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5 lessons in marketing from Nike

Nike tick logo sign

Founded in 1964, Nike is one of the most recognisable brands in the world. From its famous Swoosh logo and ‘Just Do It’ slogan, to its renowned advertising and long-term partnerships with legendary athletes, Nike’s marketing is revolutionary and remains a brand powerhouse to this day.

And while you might not be running a multi-billion dollar athletic company, there are some things even an SME can learn from Nike’s marketing strategy. Let’s look at five of them:

1.Engage on social media

Nike’s Instagram (172 million followers) and Twitter (8.6 million) pages are incredibly engaging, with fresh, colourful and socially relevant posts that encourage engagement and sharing. They are also quick to respond to comments, both positive and negative, the latter being particularly important. If someone posts about a defective product or poor service, someone at Nike HQ generally responds with an apology and a solution.

2. Be alert and fearless in support of social issues

Nike has long positioned itself as more than just a footwear brand. It has a record for supporting the underdog and being unafraid to weigh-in on the sociopolitical zeitgeist. For example, Nike were pushing sustainability long before it was cool. In 1993, it launched its Reuse-A-Shoe programme, which collects old athletic shoes and repurposes them into basketball courts, running tracks and playground surfaces. The programme continues today.

One of Nike’s most notable recent campaigns was its support of Black Lives Matter, starting with a controversial advertising campaign with NFL player Colin Kaepernick in 2018. Kaepernick famously took a knee during the US national anthem before a game. In response to Nike’s support, some people set fire to their Nike-branded clothes and shoes or cut the Swoosh from their apparel. The following week, Nike’s stock price fell by 2.2% but online orders were up 27%; over the following three months Nike reported a rise in sales.

Nike advert showing black and white portrait of Colin Kaepernick with the slogan 'Believe in something. Even if it means sacrificing everything.' written across his face.
The Nike advert with Colin Kaepernick.

3. Collaborate

While it’s unlikely you’ll be collaborating with Michael Jordan or Kanye West anytime soon, there are ways you can partner with other people and companies to enhance your brand. Whether it’s through using an influencer to endorse your product or working on a meaningful project with another brand that shares your values, combining forces with someone with a lot of reach or to make great things shows an openness to bold ideas and will also challenge you to think in fresh new ways.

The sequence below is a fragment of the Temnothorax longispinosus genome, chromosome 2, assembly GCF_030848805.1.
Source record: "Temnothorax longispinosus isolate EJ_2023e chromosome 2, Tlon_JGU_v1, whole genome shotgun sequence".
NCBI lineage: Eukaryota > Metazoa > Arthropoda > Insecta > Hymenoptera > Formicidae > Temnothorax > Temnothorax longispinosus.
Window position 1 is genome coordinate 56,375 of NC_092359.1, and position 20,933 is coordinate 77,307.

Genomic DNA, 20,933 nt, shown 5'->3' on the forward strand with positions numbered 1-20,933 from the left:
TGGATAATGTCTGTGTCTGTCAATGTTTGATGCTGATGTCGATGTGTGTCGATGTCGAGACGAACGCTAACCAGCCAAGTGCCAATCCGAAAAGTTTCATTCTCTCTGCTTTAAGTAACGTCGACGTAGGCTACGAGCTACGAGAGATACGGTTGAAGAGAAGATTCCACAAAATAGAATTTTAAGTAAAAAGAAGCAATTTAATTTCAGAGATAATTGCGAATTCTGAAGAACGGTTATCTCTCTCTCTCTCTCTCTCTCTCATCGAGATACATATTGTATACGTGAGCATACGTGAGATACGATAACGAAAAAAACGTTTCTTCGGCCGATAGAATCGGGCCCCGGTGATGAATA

4. Tell stories

It’s not enough for a product to just be a product—there has to be a story behind it, something to relate to and perhaps stir up some emotions. Nike has been great at this from the beginning, revealing and often delving deep into its sponsored athletes’ backstories, their triumphs and struggles and what they stand for.

Social media and affordable video production has made telling customer stories both cheap and easily distributed. Did you hear back from a client who valued your product in a very unique and particular way? Why not get them to tell you their hows and whys on a short video clip, or write a little blog post about how your product enhanced their life.

Another great way to tell stories is through your own podcast—insightful conversations with compelling guests is really effective at driving ‘feeling’ into your brand and strengthening its identity.

5. Be sustainable

As mentioned, Nike were pioneering sustainability long before it was a buzzword. With the effects of climate change ever more apparent, you can no longer afford to be silent or inactive when it comes to sustainability.

It doesn’t have to be an expensive, complicated campaign, taking some simple steps in your office to reduce waste and energy, and becoming a B-Corp are simple, affordable ways to get your brand behind the cause. Studies show that, for the new generation of spenders, a brand’s sustainability and principles form a significant part of whether they choose to buy into it or not.

So, just do it…

Black and white image of man wearing Nike cap.
Photo by Andre Hunter on Unsplash

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